Karatsu Kunchi (Karatsu Festival) is held the first weekend in November each year for the past 400 years. Massive wooden floats (hikiyama), lacquered with layers of washi weighing 2-5 tons, are paraded down the streets of Karatsu in wooden carts with wooden wheels 2-3 feet in diameter. Additionally, there may be 6-10 people who ride on a float, playing fifes or taiko (drums).
The display of helmets, palanquins, and figures from history and folklore are pulled by 50+ people consisting of mostly men, then boys, and an occasional girl. At certain points along the parade route, the wooden wheels roar down the street amidst the cadence chants, "En-ya! En-ya!." It's an incredible visual and auditory experience mixed with the gustatory and olfactory beckoning of festival treats everywhere.
The float of Shuten douji (oni leader) biting Minamoto Yorimitsu's kabuto (helmet) is derived from a legend where Minamoto and a group of men were dispatched by the emperor to kill Shuten douji for kidnapping daughters of noble families and eating people. The men were given gifts from the gods - special sake, cord, and a helmet.
When Shuten douji was incapacitated from the sake, he was bound with the cord, then decapitated. As the oni's head flew up, it landed upon Minamoto's magical helmet trying unsuccessfully to bite his head.
Kinjishi means golden dragon.
Shichihomaru represents takarabune, the treasure boat of the 7 gods of fortune (shichifukujin) -- Bishamonten, Benzaiten, Daikokuten, Ebisu, Fukurokuju, Hotei, and Juroujin. At the front of the ship, not easily seen below, is a dragon.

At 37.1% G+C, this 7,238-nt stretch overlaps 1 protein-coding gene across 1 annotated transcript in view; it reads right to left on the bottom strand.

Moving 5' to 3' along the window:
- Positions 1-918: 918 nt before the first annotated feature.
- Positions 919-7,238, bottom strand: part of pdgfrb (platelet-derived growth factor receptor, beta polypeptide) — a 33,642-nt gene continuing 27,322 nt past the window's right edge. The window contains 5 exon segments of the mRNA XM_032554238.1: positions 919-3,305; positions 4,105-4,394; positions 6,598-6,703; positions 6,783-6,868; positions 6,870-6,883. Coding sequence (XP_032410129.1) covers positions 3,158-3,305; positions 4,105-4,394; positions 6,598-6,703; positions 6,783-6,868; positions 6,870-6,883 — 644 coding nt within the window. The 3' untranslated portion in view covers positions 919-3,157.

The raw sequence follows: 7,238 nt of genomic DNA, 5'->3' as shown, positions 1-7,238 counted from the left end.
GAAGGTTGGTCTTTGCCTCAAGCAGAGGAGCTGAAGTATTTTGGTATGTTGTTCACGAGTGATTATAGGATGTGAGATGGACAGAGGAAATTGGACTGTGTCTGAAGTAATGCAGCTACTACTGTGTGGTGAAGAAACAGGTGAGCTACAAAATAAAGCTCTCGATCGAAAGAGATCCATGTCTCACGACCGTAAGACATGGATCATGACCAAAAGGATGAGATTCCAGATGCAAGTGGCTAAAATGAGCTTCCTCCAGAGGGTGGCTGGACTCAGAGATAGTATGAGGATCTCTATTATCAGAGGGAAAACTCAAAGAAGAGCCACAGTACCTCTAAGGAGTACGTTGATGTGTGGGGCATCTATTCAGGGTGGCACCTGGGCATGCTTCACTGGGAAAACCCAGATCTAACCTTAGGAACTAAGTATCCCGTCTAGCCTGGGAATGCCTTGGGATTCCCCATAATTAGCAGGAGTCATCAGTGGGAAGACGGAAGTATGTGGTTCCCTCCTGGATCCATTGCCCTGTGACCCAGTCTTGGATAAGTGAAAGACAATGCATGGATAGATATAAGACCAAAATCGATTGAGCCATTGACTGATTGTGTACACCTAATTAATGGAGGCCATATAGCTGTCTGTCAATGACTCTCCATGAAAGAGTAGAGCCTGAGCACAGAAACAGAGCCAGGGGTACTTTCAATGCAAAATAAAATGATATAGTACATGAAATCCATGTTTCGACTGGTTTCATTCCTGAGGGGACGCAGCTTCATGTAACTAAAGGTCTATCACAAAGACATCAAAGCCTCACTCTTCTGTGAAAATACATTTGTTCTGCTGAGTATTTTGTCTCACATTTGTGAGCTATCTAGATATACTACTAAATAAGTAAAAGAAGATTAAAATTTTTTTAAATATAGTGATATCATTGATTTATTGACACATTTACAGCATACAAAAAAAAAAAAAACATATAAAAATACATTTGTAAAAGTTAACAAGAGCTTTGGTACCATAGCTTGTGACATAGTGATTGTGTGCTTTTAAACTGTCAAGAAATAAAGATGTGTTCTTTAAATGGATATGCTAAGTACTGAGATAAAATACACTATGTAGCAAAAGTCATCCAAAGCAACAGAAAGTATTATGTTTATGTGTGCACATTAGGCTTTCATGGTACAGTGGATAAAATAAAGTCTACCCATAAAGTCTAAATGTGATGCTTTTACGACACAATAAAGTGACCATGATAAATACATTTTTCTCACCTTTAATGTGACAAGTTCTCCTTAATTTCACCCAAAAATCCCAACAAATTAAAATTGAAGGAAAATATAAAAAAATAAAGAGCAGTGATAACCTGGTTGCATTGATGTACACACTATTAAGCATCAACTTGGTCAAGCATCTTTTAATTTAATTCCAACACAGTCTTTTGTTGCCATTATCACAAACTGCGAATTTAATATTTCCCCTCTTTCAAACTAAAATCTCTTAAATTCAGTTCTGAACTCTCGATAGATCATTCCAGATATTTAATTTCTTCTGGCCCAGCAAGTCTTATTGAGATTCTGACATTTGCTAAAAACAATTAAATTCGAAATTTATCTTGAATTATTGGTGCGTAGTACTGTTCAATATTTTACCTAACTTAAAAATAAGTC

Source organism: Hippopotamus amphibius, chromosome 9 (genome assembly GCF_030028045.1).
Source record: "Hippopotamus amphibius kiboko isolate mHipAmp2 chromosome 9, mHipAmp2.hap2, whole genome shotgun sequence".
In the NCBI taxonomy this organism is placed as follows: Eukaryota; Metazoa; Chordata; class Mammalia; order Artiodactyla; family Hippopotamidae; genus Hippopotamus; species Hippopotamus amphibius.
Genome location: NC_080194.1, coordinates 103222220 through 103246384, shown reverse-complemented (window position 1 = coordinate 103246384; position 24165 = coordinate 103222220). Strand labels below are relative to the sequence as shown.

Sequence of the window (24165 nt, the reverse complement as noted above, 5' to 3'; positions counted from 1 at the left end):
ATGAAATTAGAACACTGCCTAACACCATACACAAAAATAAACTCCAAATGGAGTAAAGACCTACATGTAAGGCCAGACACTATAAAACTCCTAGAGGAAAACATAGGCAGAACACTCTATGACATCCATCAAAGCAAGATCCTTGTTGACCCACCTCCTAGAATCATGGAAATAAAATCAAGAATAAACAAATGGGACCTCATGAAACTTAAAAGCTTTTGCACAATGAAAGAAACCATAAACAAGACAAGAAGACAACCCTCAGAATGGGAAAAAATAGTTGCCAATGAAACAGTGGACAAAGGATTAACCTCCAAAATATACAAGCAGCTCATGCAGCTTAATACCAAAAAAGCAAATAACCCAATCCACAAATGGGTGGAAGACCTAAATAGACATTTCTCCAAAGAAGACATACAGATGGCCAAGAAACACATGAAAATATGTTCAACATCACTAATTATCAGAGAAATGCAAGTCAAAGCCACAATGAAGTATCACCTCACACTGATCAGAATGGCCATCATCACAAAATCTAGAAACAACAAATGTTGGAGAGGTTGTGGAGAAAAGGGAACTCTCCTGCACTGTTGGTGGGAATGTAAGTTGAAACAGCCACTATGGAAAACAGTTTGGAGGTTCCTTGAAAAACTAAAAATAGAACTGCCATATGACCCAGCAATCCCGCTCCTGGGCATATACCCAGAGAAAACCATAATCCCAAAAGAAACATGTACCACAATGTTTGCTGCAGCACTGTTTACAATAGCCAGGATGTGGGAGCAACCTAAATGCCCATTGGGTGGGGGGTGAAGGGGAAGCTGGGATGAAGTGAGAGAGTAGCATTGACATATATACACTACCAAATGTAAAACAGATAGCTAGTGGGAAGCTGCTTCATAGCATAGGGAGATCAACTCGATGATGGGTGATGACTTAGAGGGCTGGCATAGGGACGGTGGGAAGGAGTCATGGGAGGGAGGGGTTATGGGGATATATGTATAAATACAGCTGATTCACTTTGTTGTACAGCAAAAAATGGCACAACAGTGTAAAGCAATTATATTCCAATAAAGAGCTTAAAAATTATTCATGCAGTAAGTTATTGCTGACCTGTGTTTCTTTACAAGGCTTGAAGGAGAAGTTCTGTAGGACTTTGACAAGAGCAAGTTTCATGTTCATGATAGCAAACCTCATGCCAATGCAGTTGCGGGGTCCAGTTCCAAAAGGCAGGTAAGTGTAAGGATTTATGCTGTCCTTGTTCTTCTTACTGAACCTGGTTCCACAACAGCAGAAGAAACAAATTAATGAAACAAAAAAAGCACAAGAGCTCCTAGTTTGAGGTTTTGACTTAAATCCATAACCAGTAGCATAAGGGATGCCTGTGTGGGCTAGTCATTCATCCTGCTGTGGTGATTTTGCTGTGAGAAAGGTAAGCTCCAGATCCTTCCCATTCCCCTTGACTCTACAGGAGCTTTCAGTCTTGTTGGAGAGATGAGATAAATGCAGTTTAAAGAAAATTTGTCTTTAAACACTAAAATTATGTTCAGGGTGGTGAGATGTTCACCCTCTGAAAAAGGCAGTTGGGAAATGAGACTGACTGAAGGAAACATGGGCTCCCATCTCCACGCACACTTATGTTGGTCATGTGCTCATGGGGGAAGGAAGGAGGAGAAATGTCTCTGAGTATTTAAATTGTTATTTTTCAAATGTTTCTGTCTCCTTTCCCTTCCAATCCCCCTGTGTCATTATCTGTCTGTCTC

Outside of Japan, those who play video games are probably familiar with Bishamonten, god of warriors, in Onimusha. Hotei's statue is popular - people rub his belly for good luck.
Shachi is a killer whale with a tiger's head. They are often seen on the rooftops of samurai homes, castles, and gates as protection from fire by spitting water to extinguish the flame.
Aojishi is green lion.
Uesugi Kenshin's helmet and mask are paraded as he was a great warlord during the Sengoku period. He is known for being a keen military tactician and administrator and a follower of Bishamonten, the Buddhist god of war.
Uesugi Kenshin's rival was Takeda Shingen, represented by his helmet and mask.
Tai, sea bream, symbolizes good fortune and is often seen during celebratory occasions like weddings. One of the 7 gods of fortune, Ebisu, is often pictured with tai. Its pectoral (side) fins are movable. As the float is pushed up and down and the fins flap, it gives the appearance of swimming.
He was a slippery fellow to photograph. My father really wanted a picture of this float. As we roved around the parade route, we would catch a glimpse of it racing before us between buildings. We ran after it several times, each time it would slip around a corner until we finally caught him.
Festivals bring vendors. There were vendors of all sorts -- fishing, shooting games, cutesy trinkets, scary shows, fortunes, festival gifts, grilled foods of all types, takoyaki, desserts, candies, ...it was quite intense.
The scent of grilled and deep fried foods was unbearable. We only have two stomachs, so little space and time, so many choices. We happened upon two women quietly working within their tent and ordered beef yakitori, which was a bit tough but tasty. Grilled meat. How could it not be tasty?
[Chicken] yakitori was tender. Of course, it was salty...and oh, so good. My father also bought fried chicken pieces called kara-age. It is similar to popcorn chicken.
I also bought a whole grilled squid slathered in a salty sweet brown sauce. It looked and smelled so delicious, but was a bit difficult to eat without napkins. Ah well, I licked my fingers clean. Sauce was probably smeared all over my mouth.
I was tempted to buy one of these happy looking bananas. I probably should have, since it was the first time I had ever seen these. Who knows if I'll ever see them again.
1st weekend in November
Karatsu, Saga Prefecture